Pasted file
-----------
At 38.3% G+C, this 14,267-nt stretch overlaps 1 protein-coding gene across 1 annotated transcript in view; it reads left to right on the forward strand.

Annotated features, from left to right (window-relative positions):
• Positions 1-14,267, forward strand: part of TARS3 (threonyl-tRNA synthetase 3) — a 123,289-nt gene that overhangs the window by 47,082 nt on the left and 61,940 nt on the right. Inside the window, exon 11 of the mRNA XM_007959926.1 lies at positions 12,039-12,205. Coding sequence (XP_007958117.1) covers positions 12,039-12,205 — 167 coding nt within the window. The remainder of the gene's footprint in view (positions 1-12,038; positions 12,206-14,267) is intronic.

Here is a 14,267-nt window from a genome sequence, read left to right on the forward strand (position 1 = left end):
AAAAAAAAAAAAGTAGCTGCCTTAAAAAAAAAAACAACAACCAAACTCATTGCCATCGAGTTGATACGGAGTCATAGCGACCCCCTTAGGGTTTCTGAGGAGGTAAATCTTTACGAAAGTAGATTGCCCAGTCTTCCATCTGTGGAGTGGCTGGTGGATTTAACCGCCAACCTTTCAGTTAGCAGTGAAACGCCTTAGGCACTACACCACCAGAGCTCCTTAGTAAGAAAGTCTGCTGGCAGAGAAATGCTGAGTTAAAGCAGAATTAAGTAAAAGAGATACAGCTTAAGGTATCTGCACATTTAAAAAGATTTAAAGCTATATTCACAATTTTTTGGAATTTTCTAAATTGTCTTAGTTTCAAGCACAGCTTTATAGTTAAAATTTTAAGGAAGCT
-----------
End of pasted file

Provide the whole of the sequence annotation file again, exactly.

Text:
At 38.3% G+C, this 14,267-nt stretch overlaps 1 protein-coding gene across 1 annotated transcript in view; it reads left to right on the forward strand.

Annotated features, from left to right (window-relative positions):
• Positions 1-14,267, forward strand: part of TARS3 (threonyl-tRNA synthetase 3) — a 123,289-nt gene that overhangs the window by 47,082 nt on the left and 61,940 nt on the right. Inside the window, exon 11 of the mRNA XM_007959926.1 lies at positions 12,039-12,205. Coding sequence (XP_007958117.1) covers positions 12,039-12,205 — 167 coding nt within the window. The remainder of the gene's footprint in view (positions 1-12,038; positions 12,206-14,267) is intronic.

Here is a 14,267-nt window from a genome sequence, read left to right on the forward strand (position 1 = left end):
AAAAAAAAAAAAGTAGCTGCCTTAAAAAAAAAAACAACAACCAAACTCATTGCCATCGAGTTGATACGGAGTCATAGCGACCCCCTTAGGGTTTCTGAGGAGGTAAATCTTTACGAAAGTAGATTGCCCAGTCTTCCATCTGTGGAGTGGCTGGTGGATTTAACCGCCAACCTTTCAGTTAGCAGTGAAACGCCTTAGGCACTACACCACCAGAGCTCCTTAGTAAGAAAGTCTGCTGGCAGAGAAATGCTGAGTTAAAGCAGAATTAAGTAAAAGAGATACAGCTTAAGGTATCTGCACATTTAAAAAGATTTAAAGCTATATTCACAATTTTTTGGAATTTTCTAAATTGTCTTAGTTTCAAGCACAGCTTTATAGTTAAAATTTTAAGGAAGCT